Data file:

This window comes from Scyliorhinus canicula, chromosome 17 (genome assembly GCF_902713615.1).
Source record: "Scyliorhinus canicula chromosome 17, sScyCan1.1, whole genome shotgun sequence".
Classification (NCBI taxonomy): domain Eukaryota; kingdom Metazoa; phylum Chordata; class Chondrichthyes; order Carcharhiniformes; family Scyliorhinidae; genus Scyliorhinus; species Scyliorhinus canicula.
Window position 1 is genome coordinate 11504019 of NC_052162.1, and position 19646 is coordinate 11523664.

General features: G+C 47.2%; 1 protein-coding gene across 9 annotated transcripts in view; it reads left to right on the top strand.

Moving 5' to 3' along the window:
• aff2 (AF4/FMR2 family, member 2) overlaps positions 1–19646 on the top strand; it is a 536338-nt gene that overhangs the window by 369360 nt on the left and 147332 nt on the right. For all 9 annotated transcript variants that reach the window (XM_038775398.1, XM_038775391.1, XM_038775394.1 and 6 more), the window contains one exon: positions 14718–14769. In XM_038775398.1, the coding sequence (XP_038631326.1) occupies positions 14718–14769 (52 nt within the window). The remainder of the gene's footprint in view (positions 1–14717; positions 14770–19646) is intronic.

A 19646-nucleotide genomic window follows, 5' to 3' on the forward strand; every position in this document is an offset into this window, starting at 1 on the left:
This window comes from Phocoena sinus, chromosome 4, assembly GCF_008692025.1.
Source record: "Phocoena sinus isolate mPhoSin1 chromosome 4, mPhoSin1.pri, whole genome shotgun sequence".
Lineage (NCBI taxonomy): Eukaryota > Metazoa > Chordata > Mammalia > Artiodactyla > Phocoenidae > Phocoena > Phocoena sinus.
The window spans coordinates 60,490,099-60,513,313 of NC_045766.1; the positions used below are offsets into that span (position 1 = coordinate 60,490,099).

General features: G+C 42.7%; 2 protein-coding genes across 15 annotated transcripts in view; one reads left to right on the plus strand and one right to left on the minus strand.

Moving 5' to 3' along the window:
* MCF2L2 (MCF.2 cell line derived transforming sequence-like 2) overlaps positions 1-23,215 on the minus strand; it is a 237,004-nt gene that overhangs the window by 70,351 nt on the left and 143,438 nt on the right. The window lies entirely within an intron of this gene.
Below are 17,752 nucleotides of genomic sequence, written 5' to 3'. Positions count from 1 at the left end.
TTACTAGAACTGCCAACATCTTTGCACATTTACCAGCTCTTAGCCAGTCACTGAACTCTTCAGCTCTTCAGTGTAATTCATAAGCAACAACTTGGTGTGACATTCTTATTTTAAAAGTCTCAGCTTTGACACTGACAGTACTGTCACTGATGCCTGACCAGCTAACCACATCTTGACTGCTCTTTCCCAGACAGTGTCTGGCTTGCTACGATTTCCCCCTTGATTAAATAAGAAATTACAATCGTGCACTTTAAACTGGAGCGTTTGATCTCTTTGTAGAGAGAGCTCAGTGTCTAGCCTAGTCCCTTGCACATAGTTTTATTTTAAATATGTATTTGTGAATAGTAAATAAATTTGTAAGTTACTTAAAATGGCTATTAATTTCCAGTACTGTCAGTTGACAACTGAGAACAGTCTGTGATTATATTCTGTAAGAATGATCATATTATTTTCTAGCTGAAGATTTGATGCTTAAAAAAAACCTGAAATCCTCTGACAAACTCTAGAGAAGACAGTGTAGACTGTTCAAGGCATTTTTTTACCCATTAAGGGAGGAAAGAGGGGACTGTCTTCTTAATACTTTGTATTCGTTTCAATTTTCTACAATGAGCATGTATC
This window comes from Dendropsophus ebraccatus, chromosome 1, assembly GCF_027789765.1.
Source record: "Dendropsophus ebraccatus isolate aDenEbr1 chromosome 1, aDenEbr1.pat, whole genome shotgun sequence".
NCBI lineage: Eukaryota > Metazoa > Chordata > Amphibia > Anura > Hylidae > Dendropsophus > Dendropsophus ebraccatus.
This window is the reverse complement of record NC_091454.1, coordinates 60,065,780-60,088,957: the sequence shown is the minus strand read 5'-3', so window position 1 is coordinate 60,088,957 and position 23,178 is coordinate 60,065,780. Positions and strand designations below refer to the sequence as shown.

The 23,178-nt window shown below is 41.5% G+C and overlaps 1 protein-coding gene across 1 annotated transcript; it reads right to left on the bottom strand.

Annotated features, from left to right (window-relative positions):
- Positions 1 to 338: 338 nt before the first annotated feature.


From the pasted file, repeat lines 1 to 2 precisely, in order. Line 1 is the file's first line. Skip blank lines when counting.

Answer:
This window comes from Scyliorhinus canicula, chromosome 17 (genome assembly GCF_902713615.1).
Source record: "Scyliorhinus canicula chromosome 17, sScyCan1.1, whole genome shotgun sequence".